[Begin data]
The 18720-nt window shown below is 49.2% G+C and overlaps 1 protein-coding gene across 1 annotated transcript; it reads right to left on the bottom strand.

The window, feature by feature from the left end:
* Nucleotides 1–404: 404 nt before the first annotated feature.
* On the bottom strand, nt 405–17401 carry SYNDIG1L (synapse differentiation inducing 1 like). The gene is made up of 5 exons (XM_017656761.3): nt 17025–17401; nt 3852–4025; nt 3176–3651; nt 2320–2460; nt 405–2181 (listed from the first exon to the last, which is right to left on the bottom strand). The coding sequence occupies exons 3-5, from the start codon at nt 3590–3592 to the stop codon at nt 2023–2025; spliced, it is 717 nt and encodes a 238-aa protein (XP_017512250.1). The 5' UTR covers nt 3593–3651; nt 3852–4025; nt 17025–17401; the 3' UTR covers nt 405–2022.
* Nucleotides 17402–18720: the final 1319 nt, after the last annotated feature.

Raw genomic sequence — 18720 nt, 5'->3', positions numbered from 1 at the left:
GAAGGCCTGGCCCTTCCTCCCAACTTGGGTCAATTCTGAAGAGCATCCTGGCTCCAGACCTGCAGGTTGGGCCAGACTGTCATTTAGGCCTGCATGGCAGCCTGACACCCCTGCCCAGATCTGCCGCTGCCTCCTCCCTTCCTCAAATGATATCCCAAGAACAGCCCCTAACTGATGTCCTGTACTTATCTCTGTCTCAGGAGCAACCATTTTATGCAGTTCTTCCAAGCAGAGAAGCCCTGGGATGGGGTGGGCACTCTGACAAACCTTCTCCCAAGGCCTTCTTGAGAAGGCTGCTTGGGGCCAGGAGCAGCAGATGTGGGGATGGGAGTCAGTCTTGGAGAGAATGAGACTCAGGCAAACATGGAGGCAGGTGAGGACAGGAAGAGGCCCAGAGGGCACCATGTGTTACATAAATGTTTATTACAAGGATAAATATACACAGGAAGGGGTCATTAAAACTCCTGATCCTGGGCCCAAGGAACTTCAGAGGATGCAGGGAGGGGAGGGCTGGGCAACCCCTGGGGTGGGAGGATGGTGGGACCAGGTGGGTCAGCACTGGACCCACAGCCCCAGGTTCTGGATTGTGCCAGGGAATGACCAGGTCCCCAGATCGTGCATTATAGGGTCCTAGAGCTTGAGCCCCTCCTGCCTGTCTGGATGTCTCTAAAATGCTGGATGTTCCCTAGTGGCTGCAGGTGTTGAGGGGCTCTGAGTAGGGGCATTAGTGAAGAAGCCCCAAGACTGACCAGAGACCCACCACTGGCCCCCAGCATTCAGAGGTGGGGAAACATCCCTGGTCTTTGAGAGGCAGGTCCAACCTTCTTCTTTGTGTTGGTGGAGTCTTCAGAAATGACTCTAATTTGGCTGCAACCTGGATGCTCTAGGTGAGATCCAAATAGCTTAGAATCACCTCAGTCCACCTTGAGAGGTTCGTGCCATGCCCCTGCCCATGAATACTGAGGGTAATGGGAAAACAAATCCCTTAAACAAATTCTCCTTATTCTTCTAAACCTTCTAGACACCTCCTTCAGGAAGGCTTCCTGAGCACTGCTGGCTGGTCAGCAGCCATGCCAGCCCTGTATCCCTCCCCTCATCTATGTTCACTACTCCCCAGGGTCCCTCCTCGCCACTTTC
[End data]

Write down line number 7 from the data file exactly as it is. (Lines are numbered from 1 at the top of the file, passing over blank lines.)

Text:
GAAGGCCTGGCCCTTCCTCCCAACTTGGGTCAATTCTGAAGAGCATCCTGGCTCCAGACCTGCAGGTTGGGCCAGACTGTCATTTAGGCCTGCATGGCAGCCTGACACCCCTGCCCAGATCTGCCGCTGCCTCCTCCCTTCCTCAAATGATATCCCAAGAACAGCCCCTAACTGATGTCCTGTACTTATCTCTGTCTCAGGAGCAACCATTTTATGCAGTTCTTCCAAGCAGAGAAGCCCTGGGATGGGGTGGGCACTCTGACAAACCTTCTCCCAAGGCCTTCTTGAGAAGGCTGCTTGGGGCCAGGAGCAGCAGATGTGGGGATGGGAGTCAGTCTTGGAGAGAATGAGACTCAGGCAAACATGGAGGCAGGTGAGGACAGGAAGAGGCCCAGAGGGCACCATGTGTTACATAAATGTTTATTACAAGGATAAATATACACAGGAAGGGGTCATTAAAACTCCTGATCCTGGGCCCAAGGAACTTCAGAGGATGCAGGGAGGGGAGGGCTGGGCAACCCCTGGGGTGGGAGGATGGTGGGACCAGGTGGGTCAGCACTGGACCCACAGCCCCAGGTTCTGGATTGTGCCAGGGAATGACCAGGTCCCCAGATCGTGCATTATAGGGTCCTAGAGCTTGAGCCCCTCCTGCCTGTCTGGATGTCTCTAAAATGCTGGATGTTCCCTAGTGGCTGCAGGTGTTGAGGGGCTCTGAGTAGGGGCATTAGTGAAGAAGCCCCAAGACTGACCAGAGACCCACCACTGGCCCCCAGCATTCAGAGGTGGGGAAACATCCCTGGTCTTTGAGAGGCAGGTCCAACCTTCTTCTTTGTGTTGGTGGAGTCTTCAGAAATGACTCTAATTTGGCTGCAACCTGGATGCTCTAGGTGAGATCCAAATAGCTTAGAATCACCTCAGTCCACCTTGAGAGGTTCGTGCCATGCCCCTGCCCATGAATACTGAGGGTAATGGGAAAACAAATCCCTTAAACAAATTCTCCTTATTCTTCTAAACCTTCTAGACACCTCCTTCAGGAAGGCTTCCTGAGCACTGCTGGCTGGTCAGCAGCCATGCCAGCCCTGTATCCCTCCCCTCATCTATGTTCACTACTCCCCAGGGTCCCTCCTCGCCACTTTC